Macciola confronts the idea that AI will remove the need for enterprises to have knowledge workers: “With all AI solutions, people with more advanced training are needed who understand the company’s core values in addition to the technology processes." He argues that people have the characteristics that AI solutions need, such as empathy, creativity, judgement and critical thinking skills. Therefore the skilled worker will always be vital to the success of the organisation
Macciola is wary of overusing the term AI which for him has become a catchphrase that means different things to different people: “I know the term AI is popular and everyone wants to jump on board and say they play in the AI space, but I tend to shy away from it due to its overuse. It feels like big data trend several years back. I can’t tell you how many times I’ve met a CIO or CTO who wanted to know what our AI strategy was. I usually try to qualify their interest with a question of my own, ‘what does AI mean to you?’ More times than not, that question is followed by dead silence! It got so bad, that I spent my last round of customer engagements focusing on taking the discussion down to core use case.”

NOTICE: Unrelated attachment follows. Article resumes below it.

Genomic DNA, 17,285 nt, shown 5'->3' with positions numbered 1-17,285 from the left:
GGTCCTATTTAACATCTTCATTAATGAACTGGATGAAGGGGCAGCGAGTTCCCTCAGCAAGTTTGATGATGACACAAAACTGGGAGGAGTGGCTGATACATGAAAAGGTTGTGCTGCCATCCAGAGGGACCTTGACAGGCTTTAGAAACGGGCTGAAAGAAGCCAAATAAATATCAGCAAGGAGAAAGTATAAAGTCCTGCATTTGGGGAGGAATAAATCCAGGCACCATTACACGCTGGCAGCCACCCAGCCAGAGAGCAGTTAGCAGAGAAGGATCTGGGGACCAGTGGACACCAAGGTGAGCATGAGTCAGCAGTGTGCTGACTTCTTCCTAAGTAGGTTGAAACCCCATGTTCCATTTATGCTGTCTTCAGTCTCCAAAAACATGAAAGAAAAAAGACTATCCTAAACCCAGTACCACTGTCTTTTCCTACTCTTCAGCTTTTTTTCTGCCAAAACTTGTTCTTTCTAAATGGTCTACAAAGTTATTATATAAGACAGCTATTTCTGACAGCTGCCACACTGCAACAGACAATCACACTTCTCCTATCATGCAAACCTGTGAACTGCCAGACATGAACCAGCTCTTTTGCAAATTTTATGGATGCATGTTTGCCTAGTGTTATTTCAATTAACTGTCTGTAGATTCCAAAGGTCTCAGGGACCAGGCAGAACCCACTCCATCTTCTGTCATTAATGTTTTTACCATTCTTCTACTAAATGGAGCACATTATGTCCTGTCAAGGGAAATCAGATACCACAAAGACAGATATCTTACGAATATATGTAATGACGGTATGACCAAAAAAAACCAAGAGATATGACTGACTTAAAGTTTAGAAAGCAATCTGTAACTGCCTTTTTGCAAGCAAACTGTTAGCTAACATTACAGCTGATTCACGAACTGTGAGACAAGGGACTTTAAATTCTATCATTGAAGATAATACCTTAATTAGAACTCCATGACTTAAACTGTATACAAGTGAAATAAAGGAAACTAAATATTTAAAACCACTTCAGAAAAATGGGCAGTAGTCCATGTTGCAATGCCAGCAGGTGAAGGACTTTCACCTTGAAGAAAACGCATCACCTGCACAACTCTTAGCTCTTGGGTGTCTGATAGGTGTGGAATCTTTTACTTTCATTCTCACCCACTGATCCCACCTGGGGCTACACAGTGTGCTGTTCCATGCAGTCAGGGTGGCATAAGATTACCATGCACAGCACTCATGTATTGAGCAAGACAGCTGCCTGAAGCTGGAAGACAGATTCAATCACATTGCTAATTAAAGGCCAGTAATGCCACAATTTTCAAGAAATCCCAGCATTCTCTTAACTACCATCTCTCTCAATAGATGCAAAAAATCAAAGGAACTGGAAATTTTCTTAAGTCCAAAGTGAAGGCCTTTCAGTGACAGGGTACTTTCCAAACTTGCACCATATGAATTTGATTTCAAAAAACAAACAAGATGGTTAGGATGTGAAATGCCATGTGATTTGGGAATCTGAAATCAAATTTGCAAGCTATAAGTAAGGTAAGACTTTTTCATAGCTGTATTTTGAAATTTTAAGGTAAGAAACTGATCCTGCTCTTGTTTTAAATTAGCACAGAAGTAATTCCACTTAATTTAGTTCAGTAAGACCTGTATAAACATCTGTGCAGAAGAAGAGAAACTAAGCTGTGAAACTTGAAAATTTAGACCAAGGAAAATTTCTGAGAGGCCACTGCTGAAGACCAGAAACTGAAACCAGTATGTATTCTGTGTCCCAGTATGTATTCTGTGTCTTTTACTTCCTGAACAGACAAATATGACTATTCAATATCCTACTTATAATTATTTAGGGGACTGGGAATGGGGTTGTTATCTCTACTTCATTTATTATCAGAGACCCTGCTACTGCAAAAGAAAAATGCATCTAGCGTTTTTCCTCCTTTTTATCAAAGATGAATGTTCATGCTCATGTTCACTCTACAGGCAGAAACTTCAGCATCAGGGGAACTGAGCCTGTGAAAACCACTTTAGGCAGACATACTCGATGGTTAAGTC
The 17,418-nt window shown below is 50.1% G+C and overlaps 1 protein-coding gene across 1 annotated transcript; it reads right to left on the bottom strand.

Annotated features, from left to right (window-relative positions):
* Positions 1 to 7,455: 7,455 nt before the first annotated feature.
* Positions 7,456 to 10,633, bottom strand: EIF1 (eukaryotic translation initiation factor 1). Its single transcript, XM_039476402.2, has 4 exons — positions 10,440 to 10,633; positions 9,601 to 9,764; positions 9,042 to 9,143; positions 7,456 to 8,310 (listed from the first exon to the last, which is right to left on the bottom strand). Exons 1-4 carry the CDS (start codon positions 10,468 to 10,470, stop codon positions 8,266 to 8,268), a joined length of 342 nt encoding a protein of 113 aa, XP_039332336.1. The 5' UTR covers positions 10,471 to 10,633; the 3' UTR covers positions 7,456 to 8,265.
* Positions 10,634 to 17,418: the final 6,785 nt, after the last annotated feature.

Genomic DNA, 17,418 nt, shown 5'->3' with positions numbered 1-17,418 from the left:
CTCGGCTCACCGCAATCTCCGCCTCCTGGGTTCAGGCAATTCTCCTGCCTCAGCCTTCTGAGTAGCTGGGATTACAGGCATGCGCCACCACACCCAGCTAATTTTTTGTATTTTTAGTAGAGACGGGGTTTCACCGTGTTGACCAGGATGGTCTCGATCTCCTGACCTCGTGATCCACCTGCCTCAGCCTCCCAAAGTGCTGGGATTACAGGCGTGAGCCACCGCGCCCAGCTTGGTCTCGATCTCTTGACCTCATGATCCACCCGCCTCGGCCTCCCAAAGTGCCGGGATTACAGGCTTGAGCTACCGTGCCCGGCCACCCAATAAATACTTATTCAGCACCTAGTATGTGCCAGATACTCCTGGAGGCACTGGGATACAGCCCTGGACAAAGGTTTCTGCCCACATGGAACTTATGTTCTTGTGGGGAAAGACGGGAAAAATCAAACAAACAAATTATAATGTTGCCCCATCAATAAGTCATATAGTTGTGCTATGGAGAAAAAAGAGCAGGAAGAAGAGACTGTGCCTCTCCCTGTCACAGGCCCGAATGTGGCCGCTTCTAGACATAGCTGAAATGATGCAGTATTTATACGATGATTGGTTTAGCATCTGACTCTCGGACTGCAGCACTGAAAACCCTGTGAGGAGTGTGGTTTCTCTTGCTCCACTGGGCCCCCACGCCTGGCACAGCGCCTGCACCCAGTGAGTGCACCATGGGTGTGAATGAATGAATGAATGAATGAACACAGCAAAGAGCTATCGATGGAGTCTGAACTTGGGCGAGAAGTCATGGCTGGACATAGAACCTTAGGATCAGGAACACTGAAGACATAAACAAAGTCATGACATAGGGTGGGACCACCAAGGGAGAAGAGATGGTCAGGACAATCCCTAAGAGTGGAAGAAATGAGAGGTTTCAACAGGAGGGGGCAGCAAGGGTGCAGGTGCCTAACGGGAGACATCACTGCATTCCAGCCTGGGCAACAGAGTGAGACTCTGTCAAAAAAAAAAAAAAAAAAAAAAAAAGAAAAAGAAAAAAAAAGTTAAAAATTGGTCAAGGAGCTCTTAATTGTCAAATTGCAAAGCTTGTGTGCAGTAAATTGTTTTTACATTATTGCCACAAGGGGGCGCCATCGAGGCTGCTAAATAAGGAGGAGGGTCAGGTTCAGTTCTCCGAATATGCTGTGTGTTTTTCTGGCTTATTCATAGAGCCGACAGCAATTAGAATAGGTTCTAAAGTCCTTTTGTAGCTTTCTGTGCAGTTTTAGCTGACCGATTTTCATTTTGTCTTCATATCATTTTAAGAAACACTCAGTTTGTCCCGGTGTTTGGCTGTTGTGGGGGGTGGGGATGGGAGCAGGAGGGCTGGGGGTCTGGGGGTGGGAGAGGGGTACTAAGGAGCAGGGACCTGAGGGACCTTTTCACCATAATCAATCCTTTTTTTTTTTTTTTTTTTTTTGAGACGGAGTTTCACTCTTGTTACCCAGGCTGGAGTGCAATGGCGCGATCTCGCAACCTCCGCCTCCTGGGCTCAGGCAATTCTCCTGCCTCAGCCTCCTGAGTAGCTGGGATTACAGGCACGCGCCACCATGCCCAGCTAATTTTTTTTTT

Macciola believes that the most appropriate mind-set for organisations should be focusing on what customers are trying to do and adjusting to that. “Customers want a system to watch and learn what their knowledge workers are doing as part of their daily routines. They want a system that can then start recommending courses of action based on learned behaviour. They also want the knowledge worker to be able to direct the system to automate from past recommendations.”
For Macciola, these insights point to machine learning and RPA. “RPA is likely going to make an impact on automating basic repetitive tasks. And AI on top of RPA will advance the types of repetitive tasks that can be automated. ABBYY will become a leader in driving these advancements. The combination of RPA and machine learning will no doubt create a vacuum in the market for what I believe will be the next area of high demand – process discovery or process intelligence.”
“If you think about it, once organizations have automated various tasks by adding a level of learned intelligence, they’re going to want to monitor and understand the impact those efforts are having on their organization. The end result is businesses and their respective workforces are going to go through a material change over the next three to five years.”